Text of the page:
Rick Steves, the American travel writer, says that for some Americans, a visit to Mostar is Bosnia can be “a bit jarring.” This photo may be a good example of what he means: an inviting sidewalk cafe is juxtaposed next to a building that is riddled with bullet holes.
I have been to Mostar twice and both times I am reminded of the long term consequences and scarring that war brings to people and cities. But Mostar also reminds me of the resilience of human beings. If you have a chance, I think you should spend some time in Mostar.
Stari Most (“the Old Bridge) is a name I’ve seen for bridges in other places in for former Yugoslav Republic. But this particular bridge is the most famous Stari Most. It spans the Neretva River in Mostar, Bosnia. Though it is called “the Old Bridge,” parts of it date back to very recent history because it has been reconstructed.
It stood for close to 500 years before it was intentionally destroyed in the Croat-Bosniak war. In war there is a general convention that art and architecture are spared. But in this case the enemy made an exception. Fortunately, it has been meticulously reconstructed.
This is not a remarkable photo. Do a Google search and you will find many more that are better. I did want you to see this bridge, though, since I have referred to it in other posts. To me, the most remarkable thing about this bridge is that it stood for centuries and both literally and symbolically bridged the cultural differences that existed in Mostar.
Then, in 1993, it became an intentional victim of the bitter war that affected so much of this region. The bridge was rebuilt with the aide of the international community but there are signs everywhere that say “Don’t forget ’93,” which was the year the bridge was destroyed.
One Muslim man I encountered the day I took this photo told me that “don’t forget” is not a call for revenge. Instead it is a reminder that we should never forget the damage that intolerance and hatred can inflict on people.
June 15, 2009
For several centuries, Mostar was a place where people with strong ethnic and cultural differences could live, work and worship in harmony. But in the 1990s that tolerance unraveled and buildings as well as people became victims.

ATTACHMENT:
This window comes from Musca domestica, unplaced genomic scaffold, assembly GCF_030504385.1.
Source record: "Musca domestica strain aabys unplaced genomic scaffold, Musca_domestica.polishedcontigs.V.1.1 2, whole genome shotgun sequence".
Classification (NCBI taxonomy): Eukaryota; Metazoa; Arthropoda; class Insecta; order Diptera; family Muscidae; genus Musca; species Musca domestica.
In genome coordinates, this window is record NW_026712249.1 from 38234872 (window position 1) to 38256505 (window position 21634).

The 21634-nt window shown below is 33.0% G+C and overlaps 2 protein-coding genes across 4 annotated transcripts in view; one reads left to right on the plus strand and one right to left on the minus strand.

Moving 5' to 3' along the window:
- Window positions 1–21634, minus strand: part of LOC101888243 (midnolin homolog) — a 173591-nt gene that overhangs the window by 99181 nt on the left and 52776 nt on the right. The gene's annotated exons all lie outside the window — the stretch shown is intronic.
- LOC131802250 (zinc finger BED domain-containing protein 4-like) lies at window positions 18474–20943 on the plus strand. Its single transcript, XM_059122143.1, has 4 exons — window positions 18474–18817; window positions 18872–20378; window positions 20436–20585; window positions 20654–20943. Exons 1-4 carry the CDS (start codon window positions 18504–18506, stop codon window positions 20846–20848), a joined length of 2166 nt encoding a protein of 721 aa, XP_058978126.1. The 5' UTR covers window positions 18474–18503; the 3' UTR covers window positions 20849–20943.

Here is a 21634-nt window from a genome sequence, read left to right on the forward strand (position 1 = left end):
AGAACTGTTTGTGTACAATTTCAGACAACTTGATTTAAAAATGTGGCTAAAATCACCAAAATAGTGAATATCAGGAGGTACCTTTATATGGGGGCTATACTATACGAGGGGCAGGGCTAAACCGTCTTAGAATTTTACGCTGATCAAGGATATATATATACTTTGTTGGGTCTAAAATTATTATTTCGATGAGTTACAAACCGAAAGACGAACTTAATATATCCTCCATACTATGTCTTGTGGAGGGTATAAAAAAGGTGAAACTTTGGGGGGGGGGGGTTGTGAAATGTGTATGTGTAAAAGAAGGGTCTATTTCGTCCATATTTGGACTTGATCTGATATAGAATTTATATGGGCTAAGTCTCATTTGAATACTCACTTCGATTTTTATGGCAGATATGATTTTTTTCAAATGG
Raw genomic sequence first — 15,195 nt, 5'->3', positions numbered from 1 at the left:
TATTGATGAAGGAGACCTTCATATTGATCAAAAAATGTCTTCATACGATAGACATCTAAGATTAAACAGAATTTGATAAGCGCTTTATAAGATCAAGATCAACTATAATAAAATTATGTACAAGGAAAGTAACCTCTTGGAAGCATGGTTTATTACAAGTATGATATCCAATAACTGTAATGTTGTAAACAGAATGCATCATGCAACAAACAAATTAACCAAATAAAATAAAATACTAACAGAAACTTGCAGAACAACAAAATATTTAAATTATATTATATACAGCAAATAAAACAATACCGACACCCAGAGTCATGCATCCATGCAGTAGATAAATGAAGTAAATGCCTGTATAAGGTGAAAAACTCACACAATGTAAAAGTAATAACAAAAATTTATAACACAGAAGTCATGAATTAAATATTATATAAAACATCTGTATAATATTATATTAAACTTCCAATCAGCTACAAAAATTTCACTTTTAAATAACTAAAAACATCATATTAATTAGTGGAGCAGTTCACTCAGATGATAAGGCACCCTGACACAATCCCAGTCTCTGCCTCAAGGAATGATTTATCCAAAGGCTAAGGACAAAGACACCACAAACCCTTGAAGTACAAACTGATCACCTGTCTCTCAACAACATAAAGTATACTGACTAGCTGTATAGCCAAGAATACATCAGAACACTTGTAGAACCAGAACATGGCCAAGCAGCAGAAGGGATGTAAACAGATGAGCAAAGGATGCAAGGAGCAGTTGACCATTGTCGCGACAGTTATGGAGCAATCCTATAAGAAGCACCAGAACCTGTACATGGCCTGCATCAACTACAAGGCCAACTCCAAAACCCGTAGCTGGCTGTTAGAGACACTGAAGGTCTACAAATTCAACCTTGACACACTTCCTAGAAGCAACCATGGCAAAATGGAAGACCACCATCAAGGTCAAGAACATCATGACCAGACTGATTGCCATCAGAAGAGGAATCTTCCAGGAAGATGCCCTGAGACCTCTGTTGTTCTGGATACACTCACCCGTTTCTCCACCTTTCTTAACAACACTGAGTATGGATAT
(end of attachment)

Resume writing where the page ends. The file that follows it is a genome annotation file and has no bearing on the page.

This mosque, for example is one of only ten surviving houses of Muslim worship in Mostar. Before the war there were over thirty. The rest were intentionally destroyed, as was the famous bridge called Stari Most that spanned the Neretva River.
The bridge has been rebuilt and the mosques are active places of worship again. I think that tolerance has returned but everywhere there are signs of the war including shelled-out buildings and bullet-riddled walls.
The heart of Mostar is a beautiful place to visit and while the people seemed friendly and eager to please, I got the sense that people are still recovering from the pain and hardship of living in a war zone.
Click here for more photos of Croatia and Bosnia-Herzegovina.
This cemetery is in Mostar, Bosnia-Herzegovina. After visiting the famous Stari Most, which was destroyed in late 1993 during the war in Yugoslavia, Deb and I wandered off the beaten path. We ended up in a cemetery. This one is the final resting place of young men who died in the Yugoslavian war in the 1990s.
Almost all of the “inhabitants” of this cemetery were around 30 years old when they died. And all died in 1993 or 1994. I learned later that cemetery occupies a plot of land that was a park before the war. The dead were buried under cover of night because snipers couldn’t see in the dark.
A few minutes after leaving the cemetery, we ran in to a man and his young son. He told us he had left Mostar to start and new life in Germany but was home visiting his sister. When we told him we had just been to the Muslim cemetery, he said, “Most of those guys were my friends.”
Am am not the only traveler to comment on this cemetery check out Dag Trygsland’s post from late last year.